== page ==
Wednesday, April 29, 2009

Notre Dame in the Light of Ambassador Glendon's Decision

Readers of these pages know that I have offered a number of considerations regarding Notre Dame's decision to invite President Barack Obama, and that my considerations have not always been in perfect agreement with those of other better known and more respected Catholic voices than my own - many of them thinkers for whom I have the highest esteem.

I stand by the substance and the validity - in the abstract - of all that I have said up to now.

Ambassador Mary Ann Glendon's impeccably reasoned and exquisitely tactful letter explaining her decision to decline the 2009 Laetare Medal, however, provides an occasion to review the particulars of the situation and to explore the opportunity of modifying the specific application of certain moral principles to the concrete case.

First, a series of observations, by way of (re)introduction to the discussion and in lieu of a gloss of Ambassador Glendon's letter:

  • Ambassador Glendon makes it clear that she did not consider ND's decision to invite the President to be, in and of itself, ground for declining the award. I have argued this, against the opinions of many respected voices. Basically, I have suggested that the President is the President; to invite him may be ill-advised, but it is legitimate. I have further argued that the decision to award the President an honorary Doctor of Laws degree could be seen as a matter of course - the standard ND protocol for a presidential Commencement Day visit and speech. This case was plausible, until ND's press office started issuing statements that made their accusers' case for them. Essentially, ND's attempt at justifying the decision to invite the President and present him with an award was self-defeating in the concrete: it were not scandalous to invite the President of the United States to speak at Commencement exercises, simply because he is the President of the United States, nor were it scandalous to give him the award that, as a matter of consuetude, Presidents have received in recognition of their visits; given this President's views on abortion, however, the award, at least, is in manifest countervention of the bishops' statement on Catholics in Political Life. ND may at this point have decided to argue that the statement did not apply, because they were not honoring the man, but the office he holds and the thing that office represents, i.e., American popular unity and sovereign nationhood. ND decided, however, to go another route: ND decided to claim that the USCCB statement did not apply to Barack - more - they claimed to have consulted with canon lawyers, who advised them to this effect. This is absurd. Barack Obama is the most radically pro-abortion politician ever to stand in, let alone be elected to the Oval Office. If one thing is clear to everyone with eyes to see, it is that the USCCB directive was specifically designed to make sure that no Catholic institution would honor Barack Obama. ND's claim to the effect that they were honoring Barack Obama the man for being an "inspiring leader" and facing the national challenges, "with intelligence, courage and honesty," is and always has been tantamount to saying, "We do not care what the USCCB says." To be honest, I have often thought the same thing - as often as the bishops' conference has issued one of many, monumentally stupid statements over the years, and even sometimes when I just did not see eye to eye with them. The cause of life is so important, and the real threat that the President poses to real human lives, and the bishops' leadership on fundamental questions during the electoral cycle so laudable, that the signal ND sent in choosing to ignore the bishops' guidance on this basic question, must appear to us to be the wrong one.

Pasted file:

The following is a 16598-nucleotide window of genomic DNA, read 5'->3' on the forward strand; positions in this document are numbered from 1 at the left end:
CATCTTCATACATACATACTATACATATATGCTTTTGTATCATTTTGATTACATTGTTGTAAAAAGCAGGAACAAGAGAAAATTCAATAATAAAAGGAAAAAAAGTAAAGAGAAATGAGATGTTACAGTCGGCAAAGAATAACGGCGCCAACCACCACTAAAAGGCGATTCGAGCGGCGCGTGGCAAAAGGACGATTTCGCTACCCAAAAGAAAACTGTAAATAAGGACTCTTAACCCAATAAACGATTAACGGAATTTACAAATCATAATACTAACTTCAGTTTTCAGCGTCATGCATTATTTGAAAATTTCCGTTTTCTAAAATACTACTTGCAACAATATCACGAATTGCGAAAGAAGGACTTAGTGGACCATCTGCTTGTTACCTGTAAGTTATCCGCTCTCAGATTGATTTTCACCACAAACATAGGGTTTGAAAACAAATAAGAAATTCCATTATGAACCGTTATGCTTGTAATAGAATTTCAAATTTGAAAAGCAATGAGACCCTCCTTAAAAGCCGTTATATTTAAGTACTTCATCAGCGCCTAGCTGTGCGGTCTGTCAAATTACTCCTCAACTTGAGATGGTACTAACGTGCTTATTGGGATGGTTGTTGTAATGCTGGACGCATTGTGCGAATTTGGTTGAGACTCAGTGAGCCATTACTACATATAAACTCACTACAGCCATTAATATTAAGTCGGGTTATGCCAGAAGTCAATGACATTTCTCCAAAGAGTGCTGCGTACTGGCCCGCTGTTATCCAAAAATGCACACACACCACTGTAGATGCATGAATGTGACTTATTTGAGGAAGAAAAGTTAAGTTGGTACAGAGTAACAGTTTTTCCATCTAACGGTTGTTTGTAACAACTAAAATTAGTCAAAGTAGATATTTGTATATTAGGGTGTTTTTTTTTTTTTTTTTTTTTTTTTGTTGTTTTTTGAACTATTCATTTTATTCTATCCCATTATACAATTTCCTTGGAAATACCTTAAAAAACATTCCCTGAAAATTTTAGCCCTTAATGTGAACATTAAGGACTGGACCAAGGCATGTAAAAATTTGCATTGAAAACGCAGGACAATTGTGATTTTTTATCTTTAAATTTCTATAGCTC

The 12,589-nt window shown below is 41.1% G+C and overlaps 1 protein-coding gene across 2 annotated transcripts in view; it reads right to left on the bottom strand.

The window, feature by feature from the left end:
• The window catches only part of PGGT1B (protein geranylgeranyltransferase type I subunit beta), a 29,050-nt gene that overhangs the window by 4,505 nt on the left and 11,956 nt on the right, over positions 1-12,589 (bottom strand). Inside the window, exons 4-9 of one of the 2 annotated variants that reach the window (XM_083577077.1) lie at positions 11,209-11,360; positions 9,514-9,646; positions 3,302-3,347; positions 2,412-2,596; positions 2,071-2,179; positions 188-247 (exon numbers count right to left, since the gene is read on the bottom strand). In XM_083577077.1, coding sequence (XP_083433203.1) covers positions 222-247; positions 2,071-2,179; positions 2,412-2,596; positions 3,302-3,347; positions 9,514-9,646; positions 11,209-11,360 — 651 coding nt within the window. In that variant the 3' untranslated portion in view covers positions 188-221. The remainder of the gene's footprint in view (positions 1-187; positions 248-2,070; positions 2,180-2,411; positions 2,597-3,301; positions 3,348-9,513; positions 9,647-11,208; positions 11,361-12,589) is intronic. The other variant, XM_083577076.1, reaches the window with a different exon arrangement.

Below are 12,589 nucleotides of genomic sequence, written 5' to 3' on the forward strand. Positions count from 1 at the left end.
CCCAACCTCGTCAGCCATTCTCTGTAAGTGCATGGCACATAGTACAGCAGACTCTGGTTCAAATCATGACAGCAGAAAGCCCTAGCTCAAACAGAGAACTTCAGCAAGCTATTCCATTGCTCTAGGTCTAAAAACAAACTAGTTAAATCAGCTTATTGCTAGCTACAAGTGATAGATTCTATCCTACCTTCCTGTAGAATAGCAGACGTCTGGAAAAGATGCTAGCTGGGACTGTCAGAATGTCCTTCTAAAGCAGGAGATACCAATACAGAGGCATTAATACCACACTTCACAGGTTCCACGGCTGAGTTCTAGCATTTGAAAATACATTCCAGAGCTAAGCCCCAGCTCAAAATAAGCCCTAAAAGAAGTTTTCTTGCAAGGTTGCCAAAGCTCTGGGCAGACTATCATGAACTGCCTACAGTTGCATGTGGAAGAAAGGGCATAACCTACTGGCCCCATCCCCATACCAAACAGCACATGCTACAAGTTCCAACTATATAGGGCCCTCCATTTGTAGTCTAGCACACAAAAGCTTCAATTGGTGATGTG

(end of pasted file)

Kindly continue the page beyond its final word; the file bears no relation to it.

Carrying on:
• Fr. Jenkins then issued another statement to the effect that everything would be alright because Mary Ann Glendon, the renowned Harvard law professor and former Ambassador of the United States to the Holy See, would essentially be doing his dirty work for him. The Ambassador would be no man's pawn, and so she declined. She was right to do so. Fr. Jenkins tried to use her to cover his own mistaken decision and disastrous handling of the aftermath thereof. Though wiith infinitely more grace and gentleness, the Ambassador effectively said, "Neither will I whitewash your conscience, Fr. Jenkins, nor will I be a part of turning your students' commencement into a circus."

  • Catholic bishops afraid to discipline the pro-abort politicians who receive Communion in their cathedrals on Sunday only to go and vote blithely to fund the mass destruction of innocent life on Monday, took cheap shots at a college president who is not in their jurisdiction, far exceeding the admonition of that priest's local ordinary. The President of the United States, in the midst of all this, asked - and obtained - the covering of the Holy Name, the seal of Georgetown University, the oldest traditionally Catholic institution of higher learning in the U.S., showing his willingness to use and manipulate, not to mention his administration's understanding and appreciation of the significance of Catholic symbolism, as well as Georgetown's willingnesss to be used and manipulated.

Finally, some words of recognition need to go to Bishop John D'Arcy of Fort Wayne-South Bend, who has offered excellent leadership throughout this sad episode. His original statement announcing his intention to be elsewhere on Commencement Day was proof positive that strength and nuance are not mutually exclusive. His later correction of Fr. Jenkins was timely, forthright and dignified.

If only everyone involved had been more inclined to follow his example.

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